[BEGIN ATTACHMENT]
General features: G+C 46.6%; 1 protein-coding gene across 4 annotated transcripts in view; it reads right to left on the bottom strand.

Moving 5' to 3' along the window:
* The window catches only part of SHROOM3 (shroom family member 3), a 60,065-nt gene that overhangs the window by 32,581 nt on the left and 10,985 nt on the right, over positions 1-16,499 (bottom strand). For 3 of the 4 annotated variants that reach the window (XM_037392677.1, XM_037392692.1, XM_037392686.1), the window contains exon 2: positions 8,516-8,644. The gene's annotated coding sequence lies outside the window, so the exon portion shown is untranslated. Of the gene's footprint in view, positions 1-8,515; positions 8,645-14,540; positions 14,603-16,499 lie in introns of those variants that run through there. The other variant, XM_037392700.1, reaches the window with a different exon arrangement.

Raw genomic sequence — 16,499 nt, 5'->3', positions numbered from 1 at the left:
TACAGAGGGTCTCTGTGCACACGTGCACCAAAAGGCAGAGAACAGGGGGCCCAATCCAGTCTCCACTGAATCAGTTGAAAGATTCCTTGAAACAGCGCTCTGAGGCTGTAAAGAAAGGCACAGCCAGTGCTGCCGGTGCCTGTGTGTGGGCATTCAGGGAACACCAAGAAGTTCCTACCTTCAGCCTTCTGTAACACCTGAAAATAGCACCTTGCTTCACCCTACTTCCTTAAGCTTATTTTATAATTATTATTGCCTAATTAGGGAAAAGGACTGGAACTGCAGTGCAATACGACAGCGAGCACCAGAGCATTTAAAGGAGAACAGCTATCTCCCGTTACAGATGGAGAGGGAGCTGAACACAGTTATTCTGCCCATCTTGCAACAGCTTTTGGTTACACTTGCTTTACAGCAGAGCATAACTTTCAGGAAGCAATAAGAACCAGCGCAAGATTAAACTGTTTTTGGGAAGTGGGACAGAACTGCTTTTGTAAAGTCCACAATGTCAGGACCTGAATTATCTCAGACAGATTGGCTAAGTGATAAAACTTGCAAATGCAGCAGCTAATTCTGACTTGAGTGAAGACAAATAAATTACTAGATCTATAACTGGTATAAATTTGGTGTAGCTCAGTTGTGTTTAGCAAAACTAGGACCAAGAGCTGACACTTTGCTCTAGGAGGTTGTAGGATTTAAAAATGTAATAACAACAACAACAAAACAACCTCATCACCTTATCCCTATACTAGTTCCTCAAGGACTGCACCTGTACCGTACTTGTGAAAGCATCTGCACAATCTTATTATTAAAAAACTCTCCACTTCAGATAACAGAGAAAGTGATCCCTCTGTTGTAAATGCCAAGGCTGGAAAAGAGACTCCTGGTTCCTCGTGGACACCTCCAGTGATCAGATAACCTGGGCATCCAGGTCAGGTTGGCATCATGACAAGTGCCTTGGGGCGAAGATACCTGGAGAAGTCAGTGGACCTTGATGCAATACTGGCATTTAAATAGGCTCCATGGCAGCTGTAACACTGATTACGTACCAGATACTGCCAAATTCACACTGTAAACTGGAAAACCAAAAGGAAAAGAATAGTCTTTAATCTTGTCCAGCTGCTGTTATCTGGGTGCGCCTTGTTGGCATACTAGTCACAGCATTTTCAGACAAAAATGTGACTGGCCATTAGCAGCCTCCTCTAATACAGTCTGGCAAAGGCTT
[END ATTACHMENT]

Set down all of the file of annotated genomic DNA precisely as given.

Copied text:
General features: G+C 46.6%; 1 protein-coding gene across 4 annotated transcripts in view; it reads right to left on the bottom strand.

Moving 5' to 3' along the window:
* The window catches only part of SHROOM3 (shroom family member 3), a 60,065-nt gene that overhangs the window by 32,581 nt on the left and 10,985 nt on the right, over positions 1-16,499 (bottom strand). For 3 of the 4 annotated variants that reach the window (XM_037392677.1, XM_037392692.1, XM_037392686.1), the window contains exon 2: positions 8,516-8,644. The gene's annotated coding sequence lies outside the window, so the exon portion shown is untranslated. Of the gene's footprint in view, positions 1-8,515; positions 8,645-14,540; positions 14,603-16,499 lie in introns of those variants that run through there. The other variant, XM_037392700.1, reaches the window with a different exon arrangement.

Raw genomic sequence — 16,499 nt, 5'->3', positions numbered from 1 at the left:
TACAGAGGGTCTCTGTGCACACGTGCACCAAAAGGCAGAGAACAGGGGGCCCAATCCAGTCTCCACTGAATCAGTTGAAAGATTCCTTGAAACAGCGCTCTGAGGCTGTAAAGAAAGGCACAGCCAGTGCTGCCGGTGCCTGTGTGTGGGCATTCAGGGAACACCAAGAAGTTCCTACCTTCAGCCTTCTGTAACACCTGAAAATAGCACCTTGCTTCACCCTACTTCCTTAAGCTTATTTTATAATTATTATTGCCTAATTAGGGAAAAGGACTGGAACTGCAGTGCAATACGACAGCGAGCACCAGAGCATTTAAAGGAGAACAGCTATCTCCCGTTACAGATGGAGAGGGAGCTGAACACAGTTATTCTGCCCATCTTGCAACAGCTTTTGGTTACACTTGCTTTACAGCAGAGCATAACTTTCAGGAAGCAATAAGAACCAGCGCAAGATTAAACTGTTTTTGGGAAGTGGGACAGAACTGCTTTTGTAAAGTCCACAATGTCAGGACCTGAATTATCTCAGACAGATTGGCTAAGTGATAAAACTTGCAAATGCAGCAGCTAATTCTGACTTGAGTGAAGACAAATAAATTACTAGATCTATAACTGGTATAAATTTGGTGTAGCTCAGTTGTGTTTAGCAAAACTAGGACCAAGAGCTGACACTTTGCTCTAGGAGGTTGTAGGATTTAAAAATGTAATAACAACAACAACAAAACAACCTCATCACCTTATCCCTATACTAGTTCCTCAAGGACTGCACCTGTACCGTACTTGTGAAAGCATCTGCACAATCTTATTATTAAAAAACTCTCCACTTCAGATAACAGAGAAAGTGATCCCTCTGTTGTAAATGCCAAGGCTGGAAAAGAGACTCCTGGTTCCTCGTGGACACCTCCAGTGATCAGATAACCTGGGCATCCAGGTCAGGTTGGCATCATGACAAGTGCCTTGGGGCGAAGATACCTGGAGAAGTCAGTGGACCTTGATGCAATACTGGCATTTAAATAGGCTCCATGGCAGCTGTAACACTGATTACGTACCAGATACTGCCAAATTCACACTGTAAACTGGAAAACCAAAAGGAAAAGAATAGTCTTTAATCTTGTCCAGCTGCTGTTATCTGGGTGCGCCTTGTTGGCATACTAGTCACAGCATTTTCAGACAAAAATGTGACTGGCCATTAGCAGCCTCCTCTAATACAGTCTGGCAAAGGCTT